And this is where reference data has impact. Most importantly, it focuses solely on being able to consolidate the best quality data. By incorporating reference data, DBAs gain an understanding of the actual contents of data and create better decisions for survivorship. Changing the perspective as to how the quality of data is defined in turn breaks the norm of typical survivorship schemas.
Let’s take a look at some instances involving how reference data and data quality affect decisions for survivorship.
I. Address quality
Address quality is essential, and separating good data from bad data should take precedence in survivorship decisions. In the case of addresses, giving priority to good addresses makes for a better decision in the survivorship schema as opposed to selecting the most frequent.
II. Record quality
It could also be argued that good data may exist in a single group of matching records. In cases like these, we can assess the overall quality of data by taking into consideration other pieces of information that affect the weight of overall data quality. Take for example the following data:
In this case, the ideal approach is to evaluate multiple elements for each record in the group. Since the second record contains a valid phone number, it can be given more weight or more importance than the third record, despite the third being more complete.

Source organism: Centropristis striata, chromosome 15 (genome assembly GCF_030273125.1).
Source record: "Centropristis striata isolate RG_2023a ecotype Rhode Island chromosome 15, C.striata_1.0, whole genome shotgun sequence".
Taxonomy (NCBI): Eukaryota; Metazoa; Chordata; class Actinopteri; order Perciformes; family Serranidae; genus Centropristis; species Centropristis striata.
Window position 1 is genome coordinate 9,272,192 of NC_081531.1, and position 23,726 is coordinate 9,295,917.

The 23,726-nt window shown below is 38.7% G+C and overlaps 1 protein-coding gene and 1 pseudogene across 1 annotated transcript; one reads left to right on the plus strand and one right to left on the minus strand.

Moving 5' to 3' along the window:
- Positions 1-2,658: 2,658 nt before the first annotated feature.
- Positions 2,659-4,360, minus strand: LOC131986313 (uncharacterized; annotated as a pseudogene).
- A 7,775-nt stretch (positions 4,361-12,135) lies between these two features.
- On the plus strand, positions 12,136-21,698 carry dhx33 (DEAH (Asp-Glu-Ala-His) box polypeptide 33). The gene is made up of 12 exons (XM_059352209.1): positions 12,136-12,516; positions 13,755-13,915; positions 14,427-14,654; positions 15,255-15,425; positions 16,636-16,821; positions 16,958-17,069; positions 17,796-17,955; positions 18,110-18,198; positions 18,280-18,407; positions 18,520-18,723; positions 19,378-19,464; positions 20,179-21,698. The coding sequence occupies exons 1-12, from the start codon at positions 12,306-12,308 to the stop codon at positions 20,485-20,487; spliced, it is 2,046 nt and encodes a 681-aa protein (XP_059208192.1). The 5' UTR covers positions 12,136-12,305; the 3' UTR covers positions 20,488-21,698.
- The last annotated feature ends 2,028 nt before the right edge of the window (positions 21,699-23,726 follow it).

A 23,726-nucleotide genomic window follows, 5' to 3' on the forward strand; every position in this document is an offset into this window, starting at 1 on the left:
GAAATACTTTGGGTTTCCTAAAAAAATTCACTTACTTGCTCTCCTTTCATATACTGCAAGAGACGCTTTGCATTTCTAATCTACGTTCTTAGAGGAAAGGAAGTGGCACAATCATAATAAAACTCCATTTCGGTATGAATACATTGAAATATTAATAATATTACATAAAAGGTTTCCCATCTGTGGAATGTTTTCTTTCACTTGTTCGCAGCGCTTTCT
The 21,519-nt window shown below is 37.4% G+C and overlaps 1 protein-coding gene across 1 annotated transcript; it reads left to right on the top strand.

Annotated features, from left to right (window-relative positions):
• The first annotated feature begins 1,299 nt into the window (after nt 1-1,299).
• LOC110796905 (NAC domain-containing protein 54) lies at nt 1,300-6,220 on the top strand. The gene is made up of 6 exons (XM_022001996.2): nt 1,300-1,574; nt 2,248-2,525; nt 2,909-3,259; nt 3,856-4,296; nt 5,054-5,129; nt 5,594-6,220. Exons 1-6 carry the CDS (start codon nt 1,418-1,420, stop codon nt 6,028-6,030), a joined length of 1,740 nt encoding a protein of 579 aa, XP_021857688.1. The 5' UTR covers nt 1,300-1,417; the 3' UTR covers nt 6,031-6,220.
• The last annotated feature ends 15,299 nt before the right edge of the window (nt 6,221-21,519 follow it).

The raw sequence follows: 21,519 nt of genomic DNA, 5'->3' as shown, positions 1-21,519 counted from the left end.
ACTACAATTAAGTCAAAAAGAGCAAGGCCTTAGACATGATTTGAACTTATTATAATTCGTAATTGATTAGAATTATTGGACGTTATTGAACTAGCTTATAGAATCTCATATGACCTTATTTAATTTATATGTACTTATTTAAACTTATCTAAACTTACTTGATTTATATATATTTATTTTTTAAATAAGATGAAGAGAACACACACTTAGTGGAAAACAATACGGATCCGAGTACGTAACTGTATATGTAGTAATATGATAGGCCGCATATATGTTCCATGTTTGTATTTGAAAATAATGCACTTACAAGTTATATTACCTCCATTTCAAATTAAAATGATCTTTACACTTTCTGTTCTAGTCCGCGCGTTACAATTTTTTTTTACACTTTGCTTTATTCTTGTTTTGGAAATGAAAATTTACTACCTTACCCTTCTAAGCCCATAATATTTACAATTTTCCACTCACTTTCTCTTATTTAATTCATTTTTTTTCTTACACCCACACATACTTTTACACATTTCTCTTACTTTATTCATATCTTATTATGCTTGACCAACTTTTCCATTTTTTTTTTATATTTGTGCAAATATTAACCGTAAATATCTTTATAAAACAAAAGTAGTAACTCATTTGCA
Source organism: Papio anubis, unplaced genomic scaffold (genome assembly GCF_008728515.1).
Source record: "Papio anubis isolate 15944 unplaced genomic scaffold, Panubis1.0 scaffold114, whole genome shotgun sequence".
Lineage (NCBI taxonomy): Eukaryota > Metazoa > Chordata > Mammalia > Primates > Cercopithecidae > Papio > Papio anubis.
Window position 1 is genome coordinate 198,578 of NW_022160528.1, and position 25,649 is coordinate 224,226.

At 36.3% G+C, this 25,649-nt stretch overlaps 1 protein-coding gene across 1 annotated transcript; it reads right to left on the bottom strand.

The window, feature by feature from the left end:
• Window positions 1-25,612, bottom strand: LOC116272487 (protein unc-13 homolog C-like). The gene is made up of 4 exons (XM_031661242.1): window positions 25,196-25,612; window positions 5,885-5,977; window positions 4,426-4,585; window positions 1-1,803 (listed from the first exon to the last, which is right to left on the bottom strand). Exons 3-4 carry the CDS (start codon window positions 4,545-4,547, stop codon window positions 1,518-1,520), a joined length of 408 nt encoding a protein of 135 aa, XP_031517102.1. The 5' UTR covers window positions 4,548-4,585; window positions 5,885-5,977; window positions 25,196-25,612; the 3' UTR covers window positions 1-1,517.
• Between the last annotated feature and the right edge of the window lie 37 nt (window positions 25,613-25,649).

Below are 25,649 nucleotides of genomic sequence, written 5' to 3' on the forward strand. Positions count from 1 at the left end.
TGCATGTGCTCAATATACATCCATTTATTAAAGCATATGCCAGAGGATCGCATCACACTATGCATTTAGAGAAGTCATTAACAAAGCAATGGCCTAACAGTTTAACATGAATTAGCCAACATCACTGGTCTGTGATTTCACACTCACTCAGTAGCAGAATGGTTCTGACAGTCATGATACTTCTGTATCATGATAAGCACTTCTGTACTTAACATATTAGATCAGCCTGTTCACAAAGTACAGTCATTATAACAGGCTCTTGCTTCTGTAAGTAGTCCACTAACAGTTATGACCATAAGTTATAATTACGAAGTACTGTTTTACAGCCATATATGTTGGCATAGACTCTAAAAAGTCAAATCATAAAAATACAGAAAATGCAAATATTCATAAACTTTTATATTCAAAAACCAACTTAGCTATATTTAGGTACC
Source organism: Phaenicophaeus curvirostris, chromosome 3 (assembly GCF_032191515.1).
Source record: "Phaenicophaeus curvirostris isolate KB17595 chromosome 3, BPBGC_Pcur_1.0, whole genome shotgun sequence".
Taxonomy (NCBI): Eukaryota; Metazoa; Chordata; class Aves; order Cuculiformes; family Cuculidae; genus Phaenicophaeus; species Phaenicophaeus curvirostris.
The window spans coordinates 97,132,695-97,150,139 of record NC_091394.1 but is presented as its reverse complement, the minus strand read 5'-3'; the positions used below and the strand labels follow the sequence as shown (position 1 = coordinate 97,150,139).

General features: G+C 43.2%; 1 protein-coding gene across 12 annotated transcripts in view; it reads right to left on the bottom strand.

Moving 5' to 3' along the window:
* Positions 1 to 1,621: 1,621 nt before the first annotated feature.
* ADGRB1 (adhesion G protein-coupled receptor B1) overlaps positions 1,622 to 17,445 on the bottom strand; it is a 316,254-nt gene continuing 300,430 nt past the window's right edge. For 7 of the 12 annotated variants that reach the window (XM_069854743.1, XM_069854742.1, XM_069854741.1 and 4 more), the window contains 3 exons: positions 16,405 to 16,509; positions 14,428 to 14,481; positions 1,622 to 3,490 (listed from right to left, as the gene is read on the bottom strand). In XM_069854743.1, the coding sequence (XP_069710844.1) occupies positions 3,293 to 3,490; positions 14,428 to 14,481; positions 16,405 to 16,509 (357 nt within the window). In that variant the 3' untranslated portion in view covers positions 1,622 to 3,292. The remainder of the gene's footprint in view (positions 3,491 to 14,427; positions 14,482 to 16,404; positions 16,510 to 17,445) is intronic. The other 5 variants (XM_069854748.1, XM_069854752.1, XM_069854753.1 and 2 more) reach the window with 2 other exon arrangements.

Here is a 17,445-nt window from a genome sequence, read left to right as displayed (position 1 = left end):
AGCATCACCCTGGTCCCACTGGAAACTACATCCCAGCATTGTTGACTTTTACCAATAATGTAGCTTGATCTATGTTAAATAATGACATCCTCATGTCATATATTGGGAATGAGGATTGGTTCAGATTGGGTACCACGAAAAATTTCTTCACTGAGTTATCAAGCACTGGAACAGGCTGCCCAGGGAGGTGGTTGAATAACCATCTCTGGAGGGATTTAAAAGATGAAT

These images illustrate that the methodologies and logic used for record survivorship become dependent primarily on data quality, whether we’re working with contact data, product data or any other form of data. The focus on data quality transcends and even overrules other determining factors, such as which record was most complete or latest. For example:
It can be argued that the second record is the most recent one, and should therefore be the survivor. But, upon careful consideration of the quality of the data, we can see that the second record contains an invalid phone number. This type of intelligent approach enables businesses with a more human perspective, and allows them to correctly conclude that the first record has the better data and should therefore be established as the Golden Record.
Applying New Perspective
However we choose to define data quality, it is imperative that we keep only the best pieces of data if we are to have the most accurate and correct information. The most powerful future for data quality lies in our new and unique ability to discern contact data quality information and select the surviving record based on level of the quality of the information provided.
This new technique for Golden Record selection offers a much more effective and logical approach when it comes to record survivorship. Ultimately, this creates an automatable system that can make smarter and better decisions for data cleansing--creating a single, accurate, high-value version of the truth that actually makes business sense.
A Data Quality Analyst at Melissa Data, Joseph Vertido is an expert in the field of data quality. He has worked with numerous clients in understanding their business needs for data quality, analyzing their architecture and environment, and recommending strategic solutions for how to successfully integrate data quality within their infrastructure. He has also written several articles for implementing data quality solutions and techniques. Joseph holds a degree in Computer Science from the University of California, Irvine.